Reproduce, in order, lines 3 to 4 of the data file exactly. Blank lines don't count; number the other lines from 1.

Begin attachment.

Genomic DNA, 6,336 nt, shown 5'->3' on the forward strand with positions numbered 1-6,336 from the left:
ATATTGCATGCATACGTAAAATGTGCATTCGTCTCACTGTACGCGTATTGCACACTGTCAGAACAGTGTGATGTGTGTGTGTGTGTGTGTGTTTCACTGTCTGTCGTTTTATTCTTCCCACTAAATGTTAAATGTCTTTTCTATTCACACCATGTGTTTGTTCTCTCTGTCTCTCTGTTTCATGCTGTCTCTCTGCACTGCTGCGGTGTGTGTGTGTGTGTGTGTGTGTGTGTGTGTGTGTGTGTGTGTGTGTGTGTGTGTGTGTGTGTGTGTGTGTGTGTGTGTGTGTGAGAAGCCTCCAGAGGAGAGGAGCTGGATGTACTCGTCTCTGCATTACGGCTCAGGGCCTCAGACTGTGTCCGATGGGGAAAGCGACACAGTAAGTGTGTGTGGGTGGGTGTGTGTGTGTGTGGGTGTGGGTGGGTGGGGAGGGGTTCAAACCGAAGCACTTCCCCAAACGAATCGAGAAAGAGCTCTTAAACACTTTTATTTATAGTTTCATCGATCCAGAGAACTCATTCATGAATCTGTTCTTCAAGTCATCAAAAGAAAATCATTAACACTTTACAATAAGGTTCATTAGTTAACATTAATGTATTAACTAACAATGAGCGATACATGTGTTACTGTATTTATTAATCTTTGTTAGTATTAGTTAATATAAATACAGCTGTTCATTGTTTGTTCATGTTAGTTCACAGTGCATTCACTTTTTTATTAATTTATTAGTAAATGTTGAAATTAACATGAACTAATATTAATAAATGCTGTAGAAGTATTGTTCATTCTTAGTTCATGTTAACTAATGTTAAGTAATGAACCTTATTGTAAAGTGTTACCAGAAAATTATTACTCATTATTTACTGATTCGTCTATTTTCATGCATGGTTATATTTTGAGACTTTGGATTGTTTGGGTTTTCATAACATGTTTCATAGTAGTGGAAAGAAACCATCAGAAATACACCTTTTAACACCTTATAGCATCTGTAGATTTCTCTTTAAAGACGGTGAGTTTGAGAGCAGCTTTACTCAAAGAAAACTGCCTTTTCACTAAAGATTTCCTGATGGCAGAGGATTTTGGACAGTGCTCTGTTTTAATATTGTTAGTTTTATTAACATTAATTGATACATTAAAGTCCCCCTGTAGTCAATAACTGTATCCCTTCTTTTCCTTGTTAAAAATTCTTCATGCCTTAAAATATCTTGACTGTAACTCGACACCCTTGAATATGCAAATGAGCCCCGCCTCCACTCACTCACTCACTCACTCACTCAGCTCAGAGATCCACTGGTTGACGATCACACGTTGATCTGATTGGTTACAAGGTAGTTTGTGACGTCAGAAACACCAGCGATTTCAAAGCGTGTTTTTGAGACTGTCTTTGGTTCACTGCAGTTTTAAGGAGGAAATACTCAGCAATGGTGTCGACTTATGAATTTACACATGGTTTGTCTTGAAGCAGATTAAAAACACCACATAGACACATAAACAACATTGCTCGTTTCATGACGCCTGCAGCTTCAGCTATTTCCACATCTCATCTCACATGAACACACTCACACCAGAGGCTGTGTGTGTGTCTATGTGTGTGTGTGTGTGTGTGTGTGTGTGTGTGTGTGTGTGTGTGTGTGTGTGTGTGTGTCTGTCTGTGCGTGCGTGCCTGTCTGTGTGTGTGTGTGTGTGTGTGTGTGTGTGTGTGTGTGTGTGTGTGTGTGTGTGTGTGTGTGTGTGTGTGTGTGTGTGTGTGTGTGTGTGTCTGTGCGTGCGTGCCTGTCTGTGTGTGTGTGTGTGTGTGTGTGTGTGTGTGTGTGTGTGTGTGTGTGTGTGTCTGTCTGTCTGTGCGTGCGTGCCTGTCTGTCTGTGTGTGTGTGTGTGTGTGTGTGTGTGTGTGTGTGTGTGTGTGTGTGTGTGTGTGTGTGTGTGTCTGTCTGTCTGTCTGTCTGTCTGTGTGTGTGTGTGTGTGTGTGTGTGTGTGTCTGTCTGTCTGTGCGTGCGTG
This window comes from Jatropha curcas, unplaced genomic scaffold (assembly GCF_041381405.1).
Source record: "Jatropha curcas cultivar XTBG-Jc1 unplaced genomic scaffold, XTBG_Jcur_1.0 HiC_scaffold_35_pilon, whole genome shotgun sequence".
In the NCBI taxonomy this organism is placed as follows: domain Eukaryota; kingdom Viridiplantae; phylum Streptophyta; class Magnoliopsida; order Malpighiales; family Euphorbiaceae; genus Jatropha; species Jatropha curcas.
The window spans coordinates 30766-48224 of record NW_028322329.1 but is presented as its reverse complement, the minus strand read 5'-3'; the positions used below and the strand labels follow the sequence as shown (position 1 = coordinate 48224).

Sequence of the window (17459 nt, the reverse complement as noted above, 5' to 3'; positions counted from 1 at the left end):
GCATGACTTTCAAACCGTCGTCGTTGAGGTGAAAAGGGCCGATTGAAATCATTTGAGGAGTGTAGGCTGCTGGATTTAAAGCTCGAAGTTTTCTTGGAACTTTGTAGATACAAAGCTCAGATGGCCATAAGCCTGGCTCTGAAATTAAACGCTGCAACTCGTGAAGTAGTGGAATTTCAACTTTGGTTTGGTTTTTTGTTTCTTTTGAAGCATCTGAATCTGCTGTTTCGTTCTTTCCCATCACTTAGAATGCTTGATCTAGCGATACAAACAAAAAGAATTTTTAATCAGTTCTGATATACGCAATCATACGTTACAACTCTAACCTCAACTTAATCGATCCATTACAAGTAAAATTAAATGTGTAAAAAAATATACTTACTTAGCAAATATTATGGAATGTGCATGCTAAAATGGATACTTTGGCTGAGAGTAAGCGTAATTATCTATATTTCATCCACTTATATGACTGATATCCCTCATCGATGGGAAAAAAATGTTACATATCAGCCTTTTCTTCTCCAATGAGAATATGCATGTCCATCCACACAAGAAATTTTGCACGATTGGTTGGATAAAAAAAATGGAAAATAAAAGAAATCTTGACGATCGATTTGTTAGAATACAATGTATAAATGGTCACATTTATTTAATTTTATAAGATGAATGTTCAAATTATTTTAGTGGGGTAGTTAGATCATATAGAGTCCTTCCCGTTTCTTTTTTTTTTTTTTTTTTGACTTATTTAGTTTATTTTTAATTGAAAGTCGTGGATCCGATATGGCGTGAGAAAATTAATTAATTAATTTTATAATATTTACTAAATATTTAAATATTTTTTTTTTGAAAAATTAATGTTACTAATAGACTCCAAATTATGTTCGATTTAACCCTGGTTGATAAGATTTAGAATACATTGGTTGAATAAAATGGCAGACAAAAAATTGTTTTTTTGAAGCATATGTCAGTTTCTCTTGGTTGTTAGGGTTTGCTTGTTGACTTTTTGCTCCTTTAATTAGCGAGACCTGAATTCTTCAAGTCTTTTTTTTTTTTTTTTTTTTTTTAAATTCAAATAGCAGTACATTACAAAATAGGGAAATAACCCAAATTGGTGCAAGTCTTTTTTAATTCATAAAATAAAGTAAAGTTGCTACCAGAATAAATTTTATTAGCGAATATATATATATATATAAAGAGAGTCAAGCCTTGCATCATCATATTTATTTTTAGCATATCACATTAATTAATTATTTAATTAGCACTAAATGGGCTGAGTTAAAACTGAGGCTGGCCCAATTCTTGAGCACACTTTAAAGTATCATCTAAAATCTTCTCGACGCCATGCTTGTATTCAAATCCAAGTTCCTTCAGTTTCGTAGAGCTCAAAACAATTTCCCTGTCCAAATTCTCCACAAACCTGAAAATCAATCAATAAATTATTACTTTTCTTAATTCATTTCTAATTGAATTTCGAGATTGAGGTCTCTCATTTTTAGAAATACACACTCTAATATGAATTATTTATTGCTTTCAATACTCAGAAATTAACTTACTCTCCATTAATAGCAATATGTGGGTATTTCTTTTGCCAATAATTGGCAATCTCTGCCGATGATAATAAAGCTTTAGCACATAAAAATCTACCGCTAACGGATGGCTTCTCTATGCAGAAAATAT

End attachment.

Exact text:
This window comes from Jatropha curcas, unplaced genomic scaffold (assembly GCF_041381405.1).
Source record: "Jatropha curcas cultivar XTBG-Jc1 unplaced genomic scaffold, XTBG_Jcur_1.0 HiC_scaffold_35_pilon, whole genome shotgun sequence".